Travis Rudolph Decommits from Miami: WR Has More Trust in SEC Coaches

Andrew KulhaSenior Analyst IIIMarch 18, 2013

Via 247Sports
Via 247Sports

Al Golden and the Miami Hurricanes have lost the commitment of 3-star wide receiver Travis Rudolph. Reportedly, the Hurricanes lost his commitment because they lost his trust.

That's never a great thing to hear, especially for a program that's desperately trying to rebuild and start over again via recruiting. Mixups, communication breakdowns and statements like this are extremely counterproductive on the recruiting trail.

It's important to remember that there's always two sides to each one of these stories, and we won't be able to hear Golden's explanation. As with everything in recruiting, take this news with a grain of salt.

That said, oftentimes perception is indeed reality, and for a program in Miami's position, even a false reality is one that the Hurricanes cannot afford.

When Kynon Codrington of reported over the weekend that Rudolph had decommitted, it was a trust issue, and Miami had lost the wideout's trust in favor of a few SEC coaches:

He stated, "I talked it over with my family and I decided to de-commit publicly. I haven't talked to the coaches, but I don't want to be listed as a committed prospect anymore."

Why the change of heart? 

"With Miami they have to regain my trust. I have other options and a few coaches from the SEC have gained my trust," remarked Rudolph. 

Today, Derek Tyson of filled in some of those blanks, according to quotes from Rudolph:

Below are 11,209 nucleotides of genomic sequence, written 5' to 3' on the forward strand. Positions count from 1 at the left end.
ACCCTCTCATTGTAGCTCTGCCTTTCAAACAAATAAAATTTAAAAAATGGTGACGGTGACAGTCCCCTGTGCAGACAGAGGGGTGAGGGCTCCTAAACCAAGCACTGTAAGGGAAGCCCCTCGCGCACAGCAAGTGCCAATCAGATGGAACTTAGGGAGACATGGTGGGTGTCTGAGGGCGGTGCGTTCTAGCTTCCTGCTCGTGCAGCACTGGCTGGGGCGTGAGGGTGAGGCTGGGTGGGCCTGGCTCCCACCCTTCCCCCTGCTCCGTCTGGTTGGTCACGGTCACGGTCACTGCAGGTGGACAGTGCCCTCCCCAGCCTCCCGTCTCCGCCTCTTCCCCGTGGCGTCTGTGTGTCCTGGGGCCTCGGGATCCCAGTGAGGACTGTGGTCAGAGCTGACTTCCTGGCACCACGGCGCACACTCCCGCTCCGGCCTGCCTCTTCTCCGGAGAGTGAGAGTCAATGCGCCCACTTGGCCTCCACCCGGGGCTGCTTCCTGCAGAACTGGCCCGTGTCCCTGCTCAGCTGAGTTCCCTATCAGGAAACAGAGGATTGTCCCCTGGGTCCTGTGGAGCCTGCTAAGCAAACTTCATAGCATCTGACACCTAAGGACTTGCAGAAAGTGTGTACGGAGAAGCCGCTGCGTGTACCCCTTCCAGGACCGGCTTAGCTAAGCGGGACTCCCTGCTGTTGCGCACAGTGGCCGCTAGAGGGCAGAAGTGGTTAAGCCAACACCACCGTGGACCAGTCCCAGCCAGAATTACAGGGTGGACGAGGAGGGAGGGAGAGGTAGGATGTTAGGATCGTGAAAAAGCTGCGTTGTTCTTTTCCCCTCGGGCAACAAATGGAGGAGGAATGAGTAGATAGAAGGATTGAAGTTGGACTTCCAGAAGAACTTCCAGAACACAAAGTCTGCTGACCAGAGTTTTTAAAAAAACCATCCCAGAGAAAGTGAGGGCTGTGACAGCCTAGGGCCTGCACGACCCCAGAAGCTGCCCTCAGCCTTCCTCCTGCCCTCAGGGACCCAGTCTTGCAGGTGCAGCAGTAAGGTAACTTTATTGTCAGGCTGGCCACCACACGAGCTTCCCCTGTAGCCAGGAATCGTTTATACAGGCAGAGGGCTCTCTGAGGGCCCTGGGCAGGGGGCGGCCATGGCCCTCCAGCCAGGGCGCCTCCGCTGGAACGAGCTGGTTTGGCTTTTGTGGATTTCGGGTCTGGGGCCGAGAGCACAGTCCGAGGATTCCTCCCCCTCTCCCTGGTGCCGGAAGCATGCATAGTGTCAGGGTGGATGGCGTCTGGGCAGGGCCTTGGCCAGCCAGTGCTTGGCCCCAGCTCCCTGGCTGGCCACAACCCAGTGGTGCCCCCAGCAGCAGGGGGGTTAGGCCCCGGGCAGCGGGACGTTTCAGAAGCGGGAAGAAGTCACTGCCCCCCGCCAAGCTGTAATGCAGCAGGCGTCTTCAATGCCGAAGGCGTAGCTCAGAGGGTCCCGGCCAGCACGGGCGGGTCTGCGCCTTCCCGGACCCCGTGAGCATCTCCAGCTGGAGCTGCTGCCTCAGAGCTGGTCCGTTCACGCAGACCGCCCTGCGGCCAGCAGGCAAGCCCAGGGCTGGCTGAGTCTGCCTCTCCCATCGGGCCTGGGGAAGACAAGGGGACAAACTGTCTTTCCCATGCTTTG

"I decommitted from Miami because there was trust issues," Rudolph said at the Miami NFTC on Sunday. "I felt like they were recruiting me inconsistently. I want to play wide receiver and I told them that, but they were doing that lying process where they would tell me one thing but it's really another. 

"[Al] Golden was telling me he wanted me to play cornerback, but when he heard I wanted to play wide receiver he's telling me that, 'Oh, you're going to be the next Andre Johnson' and stuff. There were just some inconsistencies with the way they were recruiting me." 

Again, it's important to remember that there's two sides to every story in recruiting and one of them cannot be represented, but either way, this is not a good look for Golden and Miami.

Trust is the bond that a recruiting relationship is built on. Players and the ones closest to them decide to put their trust in a school, a program and specifically a coach, with the hopes that said coach will deliver on the pitch that he makes to the recruit before signing day. Whether it be playing time, position, depth chart or anything in between, these are all factors that will determine the next four to five years of a recruit's life—and sometimes even his long-term future.

When you commit to a coach you are essentially trusting him to be in your corner for the next four to five years and well beyond. Any breach of trust can completely fray the coach to player relationship.

A breach of trust on the recruiting trail can completely break the recruit to player relationship, and in the case of Miami in Rudolph—that seems to be the case for now.

It's worth noting that according to Codrington's report, Rudolph has extensive ties to the program which include family members that have played for Miami and his high school head coach Steve Walsh. That said, Rudolph talked rather emphatically about looking at the SEC according to Tyson's report. Tyson also reported that Rudolph will visit Florida (no offer yet) and Florida State in the spring, and he wants to hear more from Alabama (no offer yet). Note: Check out Rudolph's 247Sports offer/interest list.

This doesn't necessarily mean that this is the end of the line for Miami and Rudolph, but the recruit to coach relationship definitely appears frayed.

Trust is huge on the recruiting trail, and warranted or not, Miami has reportedly lost Rudolph's trust.

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